More Thoughts about the Lost PCA Generation
After yesterday’s post, I got a number of responses, one at least meant to make me feel better about the usefulness and impact of the lost generation. That is appreciated. But I do not think sympathy is in order. Perhaps a little understanding. But, really, not even that is asked for. I am just trying to tell a story because I think it needs telling.
Not all the men who graduated from RTS and went into the PCA were members of the lost generation I described. I am writing of those who actually absorbed the education they were given. Their working theology was the theology they learned from Morton Smith; the approach they took to interpreting and preaching the Scriptures was an attempt to “do Biblical theology” as they learned it from Palmer Robertson; the church government they tried practice was the Thornwellian polity taught by Al Freundt. (This was before the decision was taken to teach the “unique” polity of the PCA.) Not everybody could or would “internalize” these things. These men, to a remarkable degree, did.
I would characterize the overall thrust of the training they absorbed as a mediation of the blended Old Princeton-Christian Reformed ethos of Westminster Seminary (Philadelphia) tradition. To it was added a jure divino Presbyterianism. It was Young, Stonehouse, Murray, Van Til, Clowney, plus Thornwell.
With regard to the practical department the weakness of Westminster in this area of training was reflected at RTS. One of the questions that lay beneath the surface was, “What kind of minister are we trying to produce?” Was the model to be an academic one – the pastor as exegete-theologian –or a professional one – the pastor taking his place beside the doctor and lawyer? Or, something else? Probably the view of the ruling elders was to produce preachers who would appreciate the real world experience of the ruling elders, since it was the preachers who had caused all the trouble in the PCUS.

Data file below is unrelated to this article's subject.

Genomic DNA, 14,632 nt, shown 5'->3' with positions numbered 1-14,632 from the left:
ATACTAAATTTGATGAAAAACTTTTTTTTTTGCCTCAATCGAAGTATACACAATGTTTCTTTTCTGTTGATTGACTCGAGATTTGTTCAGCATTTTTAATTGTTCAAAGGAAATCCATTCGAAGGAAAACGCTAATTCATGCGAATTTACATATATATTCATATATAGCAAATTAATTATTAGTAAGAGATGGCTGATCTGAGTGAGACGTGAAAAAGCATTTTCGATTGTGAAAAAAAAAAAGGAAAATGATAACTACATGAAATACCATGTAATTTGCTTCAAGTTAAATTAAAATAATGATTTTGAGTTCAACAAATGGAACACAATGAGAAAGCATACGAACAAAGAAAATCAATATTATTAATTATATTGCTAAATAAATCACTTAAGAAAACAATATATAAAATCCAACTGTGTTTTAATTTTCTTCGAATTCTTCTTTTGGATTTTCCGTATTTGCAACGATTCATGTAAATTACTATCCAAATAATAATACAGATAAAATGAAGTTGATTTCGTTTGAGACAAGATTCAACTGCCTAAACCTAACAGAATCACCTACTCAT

What of the “practical department.” When it came to pastoral counseling, the primary influence was not at RTS. It was Dr. Jay Adams, who was then teaching at Westminster, and whose Competent to Counsel gave them access to his approach. They saw themselves as “nouthetic counselors.” They did not think much of psychology or psychiatry, and had a certain confidence that people’s problems could be solved by application of the right Biblical truths and principles. And, not infrequently nouthetic counseling was performed with a meat cleaver rather than a scalpel. Perhaps in principle they were competent to counsel but not in practice.
When it came to preaching and worship, they were pulled this way and that by differences within the faculty. On the one hand they were influenced by the “liturgical renewal” movement. They were encouraged to wear Geneva gowns, and even Geneva tabs and clerical collars. They constructed liturgical calendars and preaching plans reflecting them. They learned to use The Book of Common Worship. Princeton’s Donald MacLeod’s book on worship was read and digested in classes. (It is interesting how much of MacLeod’s book is reflected in the later work on worship by Robert Rayburn, who taught worship to several generations of Covenant Seminary men.)